kisalaya: see kiśalaya
bisa: Uncertain; note Pkt. variant bhisa.
None of these forms has a clear, uncontroversial etymology. Even though Mayrhofer tends to rule out borrowing in most cases, such a possibility should not be dismissed (except, probably, for bhāṣ); consider especially the word for ‘bean’.
mā́ṣa: Could this be one of those Central-Asian substrate words that Lubotsky has talked about? Lubotsky himself classifies it and its Iranian counterparts as a “wanderwort”. (The Indo-Iranian substratum. Early Contacts between Uralic and Indo-European: Linguistic and Archaeological Considerations. Papers presented at an international symposium held at the Tvärminne Research Station of the University of Helsinki 8-10 January 1999. (Mémoires de la Société Finno-ougrienne 242.) Chr. Carpelan, A. Parpola, P. Koskikallio (eds.). Helsinki 2001, 301-317.)
Some further literature:
Kobayashi, Masato. 2004. Historical phonology of Old Indo-Aryan consonants. Tokyo University of Foreign Studies, Research Institute for Languages and Cultures of Asia and Africa. – §98-99; the latter on the controversial Fortunatov’s Law, but not referring to relevant discussion by Hock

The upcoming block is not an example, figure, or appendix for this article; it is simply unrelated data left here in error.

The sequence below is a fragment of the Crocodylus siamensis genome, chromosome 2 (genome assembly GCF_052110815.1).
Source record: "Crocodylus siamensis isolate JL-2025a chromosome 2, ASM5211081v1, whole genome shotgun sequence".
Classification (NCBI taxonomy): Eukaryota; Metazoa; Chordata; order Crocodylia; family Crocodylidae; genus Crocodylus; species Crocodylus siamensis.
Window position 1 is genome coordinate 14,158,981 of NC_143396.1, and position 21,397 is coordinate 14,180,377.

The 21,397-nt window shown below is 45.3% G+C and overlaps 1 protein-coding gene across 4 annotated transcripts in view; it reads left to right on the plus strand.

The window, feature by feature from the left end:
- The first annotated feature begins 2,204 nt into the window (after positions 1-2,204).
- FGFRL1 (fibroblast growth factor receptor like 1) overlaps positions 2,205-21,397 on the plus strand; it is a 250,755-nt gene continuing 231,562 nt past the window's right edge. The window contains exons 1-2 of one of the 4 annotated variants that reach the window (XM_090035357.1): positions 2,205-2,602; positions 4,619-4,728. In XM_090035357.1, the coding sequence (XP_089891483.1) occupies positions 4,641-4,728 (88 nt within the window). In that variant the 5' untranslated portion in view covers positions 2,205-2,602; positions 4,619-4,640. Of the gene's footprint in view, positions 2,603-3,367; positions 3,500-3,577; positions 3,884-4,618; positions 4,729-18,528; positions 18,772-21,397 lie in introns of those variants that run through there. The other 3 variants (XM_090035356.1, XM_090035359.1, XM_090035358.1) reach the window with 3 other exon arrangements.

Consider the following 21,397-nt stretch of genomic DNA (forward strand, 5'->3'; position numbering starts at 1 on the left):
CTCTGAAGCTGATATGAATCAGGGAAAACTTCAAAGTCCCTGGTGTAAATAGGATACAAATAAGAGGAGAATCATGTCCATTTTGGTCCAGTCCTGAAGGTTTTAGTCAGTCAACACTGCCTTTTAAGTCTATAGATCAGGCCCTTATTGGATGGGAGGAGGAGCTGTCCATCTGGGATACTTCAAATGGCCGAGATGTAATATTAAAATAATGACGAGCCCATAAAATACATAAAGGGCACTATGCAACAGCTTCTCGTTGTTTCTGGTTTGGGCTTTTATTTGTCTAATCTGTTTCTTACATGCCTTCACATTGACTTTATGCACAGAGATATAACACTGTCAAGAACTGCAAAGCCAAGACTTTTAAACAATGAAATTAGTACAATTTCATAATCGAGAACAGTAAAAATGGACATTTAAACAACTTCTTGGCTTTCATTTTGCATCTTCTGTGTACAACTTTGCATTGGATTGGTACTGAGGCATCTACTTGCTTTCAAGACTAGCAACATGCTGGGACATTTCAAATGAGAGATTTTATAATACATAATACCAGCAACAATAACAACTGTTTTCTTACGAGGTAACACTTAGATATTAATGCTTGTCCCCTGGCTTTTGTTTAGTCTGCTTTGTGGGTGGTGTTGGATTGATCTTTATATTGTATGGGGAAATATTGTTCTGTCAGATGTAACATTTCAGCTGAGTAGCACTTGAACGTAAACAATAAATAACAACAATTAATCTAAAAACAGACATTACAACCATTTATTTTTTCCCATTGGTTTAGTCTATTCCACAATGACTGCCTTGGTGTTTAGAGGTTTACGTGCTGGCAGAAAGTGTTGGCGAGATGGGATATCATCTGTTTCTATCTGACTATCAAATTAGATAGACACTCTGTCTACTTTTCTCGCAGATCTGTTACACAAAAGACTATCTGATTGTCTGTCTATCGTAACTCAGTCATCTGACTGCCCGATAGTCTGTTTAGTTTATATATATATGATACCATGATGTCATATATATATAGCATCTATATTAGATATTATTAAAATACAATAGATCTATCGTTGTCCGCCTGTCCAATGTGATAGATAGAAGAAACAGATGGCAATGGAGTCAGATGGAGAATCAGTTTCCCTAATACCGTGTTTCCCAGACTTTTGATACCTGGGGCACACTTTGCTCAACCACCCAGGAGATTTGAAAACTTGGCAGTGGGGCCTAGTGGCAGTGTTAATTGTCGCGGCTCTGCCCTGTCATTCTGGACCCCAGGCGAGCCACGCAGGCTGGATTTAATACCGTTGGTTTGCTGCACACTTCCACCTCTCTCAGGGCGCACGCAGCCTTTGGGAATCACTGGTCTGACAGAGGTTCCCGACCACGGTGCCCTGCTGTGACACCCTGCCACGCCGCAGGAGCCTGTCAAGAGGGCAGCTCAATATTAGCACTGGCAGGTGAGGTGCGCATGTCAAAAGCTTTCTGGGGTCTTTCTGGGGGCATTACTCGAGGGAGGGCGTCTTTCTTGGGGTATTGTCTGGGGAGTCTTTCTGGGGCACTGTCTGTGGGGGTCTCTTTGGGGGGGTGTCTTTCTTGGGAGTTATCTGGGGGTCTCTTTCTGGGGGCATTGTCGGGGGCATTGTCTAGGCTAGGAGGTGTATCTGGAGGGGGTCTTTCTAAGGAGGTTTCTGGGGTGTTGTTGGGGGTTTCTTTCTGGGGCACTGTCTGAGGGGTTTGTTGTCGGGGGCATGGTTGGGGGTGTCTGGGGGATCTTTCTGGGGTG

Hock, Hans Henrich. 1991. Dialects, diglossia, and diachronic phonology in early Indo-Aryan. Studies in the historical phonology of Asian languages, ed. by W. G. Boltz & M. C. Shapiro, 119-159. Amsterdam/Philadelphia: Benjamins. – On Fortunatov’s Law see especially §4.9.
Hock, Hans Henrich. 1993. A critical examination of some early Sanskrit passages alleged to indicate dialectal diversity. Comparative-historical linguistics: Indo-European and Finno-Ugric: Papers in honor of Oswald Szemerényi III, ed. by B. Brogyanyi & R. Lipp, 217-232. Amsterdam/Philadelphia: Benjamins. – §5 on saṇakāra vs. aṇakāra
Mayrhofer, Manfred. Zur Vertretung der indogermanischen Liquiden in den indo-iranischen Sprachen. Indologica Taurinensia 149-161. – Like Hock for Sanskrit (and referring to him), finds that there is no evidence for retention of contrast between r and l in Indo-Iranian as a whole.
On 29 Aug2021, at 19:49, Madhav Deshpande <firstname.lastname@example.org> wrote: